The Supreme Court of the United States takes time limits to appeal seriously, and its February 26, 2019, decision in Nutraceutical Corp. v. Lambert proves that class actions are no exception.[1] Rule 23(f) of the Federal Rules of Civil Procedure provides “14 days after [an] order is entered” granting or denying class-action certification to petition for permission to appeal.[2] The Supreme Court held that Rule 23(f)’s “nonjurisdictional claim-processing rule” is not subject to equitable tolling.[3]

Lambert sued in the United States District Court for the Central District of California, alleging violations of California consumer-protection law and seeking class certification. The District Court initially permitted the plaintiffs to proceed as a class, but later issued an order decertifying the class. Lambert had 14 days to petition for permission to appeal. Instead, at a status conference 10 days after the decertification order, Lambert informed the District Court that he would seek reconsideration. The District Court told him to file the motion within 10 days. Lambert complied, and so he filed his motion for reconsideration 20 days after the decertification order. The District Court denied the motion.

Within 14 days of the District Court’s denial of his motion for reconsideration, Lambert sought permission to appeal the decertification order. The Ninth Circuit granted permission.[4] The Ninth Circuit held that Rule 23(f) permits equitable tolling and Lambert’s case qualified. But, as the Ninth Circuit recognized, “[o]ther circuits have… held that a motion for reconsideration filed more than fourteen days after a certification order will not toll the deadline even when the district set or influenced that deadline.”[5] The Ninth Circuit found unpersuasive the “reasons offered by other circuits for strictly limiting the availability of Rule 23(f) tolling, by only allowing for tolling when a motion for reconsideration is filed within the fourteen-day period.”[6]

The Supreme Court reversed and instructed that “[w]hether a rule precludes equitable tolling turns not on its jurisdictional character but rather on whether the text of the rule leaves room for such flexibility.”[7] The Court then looked to the text of Rule 23(f) and applicable Federal Rules of Appellate Procedure. It noted that Rule 23(f)’s deadline is “phrased in an unqualified manner.” Although that “does not necessarily establish that tolling is unavailable,” it is good evidence that tolling is foreclosed. The Court then pointed out that Rules 2 and 26 of the Federal Rules of Appellate Procedure confirm the unqualified nature of Rule 23(f)’s time limit. Rule 2 permits a court of appeals to “suspend any provision” of appellate procedure “except as otherwise provided in Rule 26(b).”[8] Rule 26(b) prohibits an appellate court from “extend[ing] the time to file… a petition for permission to appeal.”[9] While the Court “agree[d] that Rule 23(f) is nonjurisdictional,” it concluded that the relevant rules “clearly foreclose the flexible tolling approach on which the Court of Appeals relied.”[10]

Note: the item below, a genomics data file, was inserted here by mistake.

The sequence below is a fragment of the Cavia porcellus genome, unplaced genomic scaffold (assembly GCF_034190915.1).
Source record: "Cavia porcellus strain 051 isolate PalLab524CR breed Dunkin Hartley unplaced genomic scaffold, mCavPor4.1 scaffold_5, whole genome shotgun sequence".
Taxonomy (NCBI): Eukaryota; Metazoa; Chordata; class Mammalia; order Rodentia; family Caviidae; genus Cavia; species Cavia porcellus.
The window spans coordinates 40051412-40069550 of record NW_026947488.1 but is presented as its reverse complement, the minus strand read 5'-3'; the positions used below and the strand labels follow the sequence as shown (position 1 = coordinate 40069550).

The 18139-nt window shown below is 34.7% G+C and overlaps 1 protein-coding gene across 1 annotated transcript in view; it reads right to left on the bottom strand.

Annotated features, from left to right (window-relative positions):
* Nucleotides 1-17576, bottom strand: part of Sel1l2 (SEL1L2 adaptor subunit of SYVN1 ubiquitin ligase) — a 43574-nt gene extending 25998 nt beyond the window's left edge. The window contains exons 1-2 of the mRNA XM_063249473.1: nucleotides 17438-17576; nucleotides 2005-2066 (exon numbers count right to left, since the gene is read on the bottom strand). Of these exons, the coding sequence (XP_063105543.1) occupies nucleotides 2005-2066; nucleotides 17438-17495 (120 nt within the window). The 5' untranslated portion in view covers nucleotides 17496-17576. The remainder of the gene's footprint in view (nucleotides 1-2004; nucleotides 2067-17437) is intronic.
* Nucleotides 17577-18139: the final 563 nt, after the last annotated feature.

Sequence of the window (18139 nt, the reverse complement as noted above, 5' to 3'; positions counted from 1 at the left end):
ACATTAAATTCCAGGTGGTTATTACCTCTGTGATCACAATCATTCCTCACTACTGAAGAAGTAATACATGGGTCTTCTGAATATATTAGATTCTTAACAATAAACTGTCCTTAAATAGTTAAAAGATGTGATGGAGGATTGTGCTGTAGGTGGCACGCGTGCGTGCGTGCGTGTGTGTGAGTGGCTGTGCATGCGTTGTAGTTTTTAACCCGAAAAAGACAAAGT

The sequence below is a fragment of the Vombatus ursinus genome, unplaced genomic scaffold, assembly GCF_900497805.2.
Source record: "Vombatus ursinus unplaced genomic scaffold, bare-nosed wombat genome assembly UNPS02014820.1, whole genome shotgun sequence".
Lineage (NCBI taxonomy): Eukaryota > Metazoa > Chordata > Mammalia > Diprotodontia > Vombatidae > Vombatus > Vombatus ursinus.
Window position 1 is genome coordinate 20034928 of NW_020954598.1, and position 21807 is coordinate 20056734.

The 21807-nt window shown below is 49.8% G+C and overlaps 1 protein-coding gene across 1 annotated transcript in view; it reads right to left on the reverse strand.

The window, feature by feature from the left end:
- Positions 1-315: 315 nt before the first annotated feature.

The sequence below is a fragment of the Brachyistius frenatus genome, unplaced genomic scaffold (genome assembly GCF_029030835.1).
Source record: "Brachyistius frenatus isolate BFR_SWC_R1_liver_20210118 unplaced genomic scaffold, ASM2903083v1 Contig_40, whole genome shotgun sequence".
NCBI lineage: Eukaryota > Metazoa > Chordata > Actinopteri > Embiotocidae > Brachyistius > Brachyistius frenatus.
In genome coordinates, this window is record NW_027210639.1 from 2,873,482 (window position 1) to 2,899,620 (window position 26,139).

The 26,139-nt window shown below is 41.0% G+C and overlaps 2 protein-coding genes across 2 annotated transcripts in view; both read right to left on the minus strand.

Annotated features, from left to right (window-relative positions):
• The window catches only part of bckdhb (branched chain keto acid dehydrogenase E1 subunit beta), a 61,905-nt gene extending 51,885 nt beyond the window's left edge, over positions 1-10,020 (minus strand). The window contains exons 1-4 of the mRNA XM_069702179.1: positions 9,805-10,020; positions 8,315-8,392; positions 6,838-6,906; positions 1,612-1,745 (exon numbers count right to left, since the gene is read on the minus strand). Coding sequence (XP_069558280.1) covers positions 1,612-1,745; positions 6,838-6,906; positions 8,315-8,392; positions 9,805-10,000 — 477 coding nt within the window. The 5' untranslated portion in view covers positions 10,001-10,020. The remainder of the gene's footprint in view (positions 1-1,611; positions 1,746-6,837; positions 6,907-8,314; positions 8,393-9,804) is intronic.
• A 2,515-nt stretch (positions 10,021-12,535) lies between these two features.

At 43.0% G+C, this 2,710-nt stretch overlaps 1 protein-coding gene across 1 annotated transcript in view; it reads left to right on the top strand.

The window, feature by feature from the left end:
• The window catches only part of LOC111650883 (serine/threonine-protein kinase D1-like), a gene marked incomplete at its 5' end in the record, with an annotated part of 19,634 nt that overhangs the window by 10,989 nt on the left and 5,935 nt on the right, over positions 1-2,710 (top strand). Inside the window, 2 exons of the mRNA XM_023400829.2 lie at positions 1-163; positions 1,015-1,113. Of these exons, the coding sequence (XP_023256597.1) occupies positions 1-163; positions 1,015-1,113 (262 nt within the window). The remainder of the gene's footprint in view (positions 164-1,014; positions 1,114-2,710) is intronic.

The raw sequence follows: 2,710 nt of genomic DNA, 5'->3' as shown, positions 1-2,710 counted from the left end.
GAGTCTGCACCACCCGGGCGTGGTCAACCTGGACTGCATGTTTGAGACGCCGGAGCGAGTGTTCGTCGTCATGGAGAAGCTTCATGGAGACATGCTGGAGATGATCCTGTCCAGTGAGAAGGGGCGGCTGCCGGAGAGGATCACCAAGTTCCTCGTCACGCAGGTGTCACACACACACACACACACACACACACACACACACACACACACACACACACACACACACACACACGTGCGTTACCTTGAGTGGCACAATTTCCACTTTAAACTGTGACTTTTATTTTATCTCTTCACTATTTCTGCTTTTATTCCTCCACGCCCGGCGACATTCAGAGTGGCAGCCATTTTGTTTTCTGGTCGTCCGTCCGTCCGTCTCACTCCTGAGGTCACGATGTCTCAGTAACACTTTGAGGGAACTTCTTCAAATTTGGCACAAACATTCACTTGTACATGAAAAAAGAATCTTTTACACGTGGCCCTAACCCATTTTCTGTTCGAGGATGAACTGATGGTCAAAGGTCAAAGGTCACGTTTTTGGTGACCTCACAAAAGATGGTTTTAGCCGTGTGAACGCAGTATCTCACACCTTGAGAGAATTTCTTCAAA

The Court left several critical issues unresolved. If a litigant files a motion for reconsideration “within the time allowed… either by the Federal Rules or by [a] District Court,” though not filed within 14 days of the decertification order, does that cause the time to appeal to run from the disposition of the reconsideration motion? Alternatively, is a district court’s order denying reconsideration itself “an order granting or denying class-action certification under Rule 23(f)”? The Court stated it “will not offer the first word” on those questions, and remanded consideration of them to the Ninth Circuit for further development.[11]

Rule 23(f) Litigation After This Decision

Lambert pointed out that “every Court of Appeals to have considered the question would accept a Rule 23(f) petition filed within 14 days of the resolution of a motion for reconsideration that was itself filed within 14 days of the original order.”[12] The Court did not address this practice because Lambert’s request for reconsideration was not filed within 14 days of the original order.

The Court’s decision, however, suggests that this practice may be on borrowed time. The time for taking appeals as of right under Rule of Appellate Procedure 4(A) runs from the disposition of, among other things, motions to alter or amend the judgment.[13] Yet Rule of Appellate Procedure 5, governing petitions for permission to appeal, states only that “[t]he petition must be filed within the time specified by the statute or rule authorizing the appeal.”[14] Rule 23(f) states, without exception, that litigants have 14 days to petition for permission to appeal “from an order granting or denying class-action certification.” Therefore, if, as the Court held, Rule 23(f) is inflexible, then a post-order motion for reconsideration, whether filed within 14 days of the order or “within a reasonable time” under Rule 60(b), should not restart the clock for Rule 23(f). An “order granting or denying” certification is not the same as an order denying reconsideration. Because Rule 23(f) is inflexible, then it follows that an order denying a motion to reconsider should not restart the clock either, regardless of when it was filed.